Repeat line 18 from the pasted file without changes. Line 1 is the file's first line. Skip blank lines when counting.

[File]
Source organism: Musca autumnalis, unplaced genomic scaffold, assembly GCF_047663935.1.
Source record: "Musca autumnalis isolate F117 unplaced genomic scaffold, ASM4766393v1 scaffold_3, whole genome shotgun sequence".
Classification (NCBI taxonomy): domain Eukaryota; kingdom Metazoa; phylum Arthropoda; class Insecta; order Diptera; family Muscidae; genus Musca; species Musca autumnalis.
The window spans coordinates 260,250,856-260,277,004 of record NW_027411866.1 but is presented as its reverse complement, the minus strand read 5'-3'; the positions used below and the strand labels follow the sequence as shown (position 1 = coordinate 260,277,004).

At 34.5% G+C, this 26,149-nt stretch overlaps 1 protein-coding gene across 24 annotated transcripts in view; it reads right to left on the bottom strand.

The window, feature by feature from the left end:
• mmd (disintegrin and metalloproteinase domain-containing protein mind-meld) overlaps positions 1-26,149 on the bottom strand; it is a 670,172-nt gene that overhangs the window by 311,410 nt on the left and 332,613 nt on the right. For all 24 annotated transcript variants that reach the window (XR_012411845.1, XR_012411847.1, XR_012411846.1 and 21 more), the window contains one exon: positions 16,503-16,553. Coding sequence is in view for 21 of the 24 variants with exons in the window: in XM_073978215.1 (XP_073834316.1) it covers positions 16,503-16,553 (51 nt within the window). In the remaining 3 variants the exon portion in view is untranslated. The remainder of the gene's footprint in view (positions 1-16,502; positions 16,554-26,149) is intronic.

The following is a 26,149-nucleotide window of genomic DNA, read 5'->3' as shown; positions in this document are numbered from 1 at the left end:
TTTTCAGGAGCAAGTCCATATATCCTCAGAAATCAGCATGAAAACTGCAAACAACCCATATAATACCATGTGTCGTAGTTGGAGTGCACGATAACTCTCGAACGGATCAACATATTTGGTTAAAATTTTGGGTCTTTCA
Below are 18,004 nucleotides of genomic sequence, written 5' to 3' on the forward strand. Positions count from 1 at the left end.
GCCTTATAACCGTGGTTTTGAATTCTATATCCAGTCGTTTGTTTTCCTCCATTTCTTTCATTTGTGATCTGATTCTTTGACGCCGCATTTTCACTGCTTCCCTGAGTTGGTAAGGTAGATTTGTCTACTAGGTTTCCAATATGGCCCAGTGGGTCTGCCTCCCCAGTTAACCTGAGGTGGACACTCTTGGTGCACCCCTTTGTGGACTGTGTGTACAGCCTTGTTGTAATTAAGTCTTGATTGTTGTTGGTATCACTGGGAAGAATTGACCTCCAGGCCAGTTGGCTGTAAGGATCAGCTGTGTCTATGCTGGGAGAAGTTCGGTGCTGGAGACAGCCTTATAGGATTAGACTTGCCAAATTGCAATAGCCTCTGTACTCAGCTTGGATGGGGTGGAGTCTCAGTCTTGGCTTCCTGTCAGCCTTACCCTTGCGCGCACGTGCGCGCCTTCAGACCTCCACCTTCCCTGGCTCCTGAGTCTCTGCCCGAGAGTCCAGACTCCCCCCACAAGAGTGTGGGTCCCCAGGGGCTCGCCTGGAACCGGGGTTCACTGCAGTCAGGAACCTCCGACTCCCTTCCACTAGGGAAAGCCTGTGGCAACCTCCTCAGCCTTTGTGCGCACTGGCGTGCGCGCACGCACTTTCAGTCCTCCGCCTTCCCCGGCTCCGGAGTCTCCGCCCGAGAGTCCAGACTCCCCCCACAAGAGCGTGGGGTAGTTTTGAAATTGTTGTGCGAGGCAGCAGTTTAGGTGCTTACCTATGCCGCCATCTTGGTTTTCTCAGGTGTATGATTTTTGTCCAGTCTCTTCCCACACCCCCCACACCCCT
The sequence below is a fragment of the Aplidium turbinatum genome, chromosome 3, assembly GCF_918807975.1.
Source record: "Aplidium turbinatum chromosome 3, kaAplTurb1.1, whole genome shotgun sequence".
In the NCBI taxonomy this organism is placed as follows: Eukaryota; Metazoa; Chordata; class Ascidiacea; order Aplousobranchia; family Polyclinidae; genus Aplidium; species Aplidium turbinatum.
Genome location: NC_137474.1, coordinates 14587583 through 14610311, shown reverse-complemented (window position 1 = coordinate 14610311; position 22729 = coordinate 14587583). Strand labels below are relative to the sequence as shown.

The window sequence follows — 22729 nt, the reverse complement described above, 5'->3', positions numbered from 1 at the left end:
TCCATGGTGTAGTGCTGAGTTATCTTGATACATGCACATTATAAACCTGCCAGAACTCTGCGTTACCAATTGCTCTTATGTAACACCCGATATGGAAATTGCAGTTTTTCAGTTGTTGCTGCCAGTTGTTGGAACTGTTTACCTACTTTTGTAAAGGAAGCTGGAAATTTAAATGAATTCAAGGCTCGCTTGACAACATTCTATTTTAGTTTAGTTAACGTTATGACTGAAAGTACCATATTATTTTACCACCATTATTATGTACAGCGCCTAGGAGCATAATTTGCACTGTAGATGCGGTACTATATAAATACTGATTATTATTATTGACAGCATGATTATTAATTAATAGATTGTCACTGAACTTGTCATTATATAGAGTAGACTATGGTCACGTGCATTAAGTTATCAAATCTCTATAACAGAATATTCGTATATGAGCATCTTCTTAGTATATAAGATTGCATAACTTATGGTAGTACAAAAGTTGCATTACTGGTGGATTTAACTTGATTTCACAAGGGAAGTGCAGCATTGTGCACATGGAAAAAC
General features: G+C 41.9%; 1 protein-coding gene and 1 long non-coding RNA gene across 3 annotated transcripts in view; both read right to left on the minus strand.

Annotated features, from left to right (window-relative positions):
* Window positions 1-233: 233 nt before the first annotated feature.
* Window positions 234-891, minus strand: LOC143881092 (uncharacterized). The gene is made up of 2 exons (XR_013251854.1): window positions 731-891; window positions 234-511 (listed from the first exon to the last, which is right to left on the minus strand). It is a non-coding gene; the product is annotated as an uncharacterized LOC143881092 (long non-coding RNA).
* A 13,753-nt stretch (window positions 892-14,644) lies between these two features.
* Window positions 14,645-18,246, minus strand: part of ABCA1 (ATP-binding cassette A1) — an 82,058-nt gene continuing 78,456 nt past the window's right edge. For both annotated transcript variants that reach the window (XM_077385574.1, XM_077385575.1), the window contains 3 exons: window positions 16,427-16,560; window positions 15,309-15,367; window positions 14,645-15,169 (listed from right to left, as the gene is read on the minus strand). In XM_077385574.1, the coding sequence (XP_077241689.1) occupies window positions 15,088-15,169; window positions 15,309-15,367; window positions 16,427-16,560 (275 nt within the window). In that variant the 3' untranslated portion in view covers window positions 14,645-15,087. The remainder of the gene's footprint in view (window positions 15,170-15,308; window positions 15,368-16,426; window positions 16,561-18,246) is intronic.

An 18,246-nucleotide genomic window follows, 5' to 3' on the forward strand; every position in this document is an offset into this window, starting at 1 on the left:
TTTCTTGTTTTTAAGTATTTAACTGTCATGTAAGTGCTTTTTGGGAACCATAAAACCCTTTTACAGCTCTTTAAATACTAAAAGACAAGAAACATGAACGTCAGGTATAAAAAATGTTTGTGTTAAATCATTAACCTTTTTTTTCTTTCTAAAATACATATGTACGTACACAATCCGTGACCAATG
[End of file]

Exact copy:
General features: G+C 41.9%; 1 protein-coding gene and 1 long non-coding RNA gene across 3 annotated transcripts in view; both read right to left on the minus strand.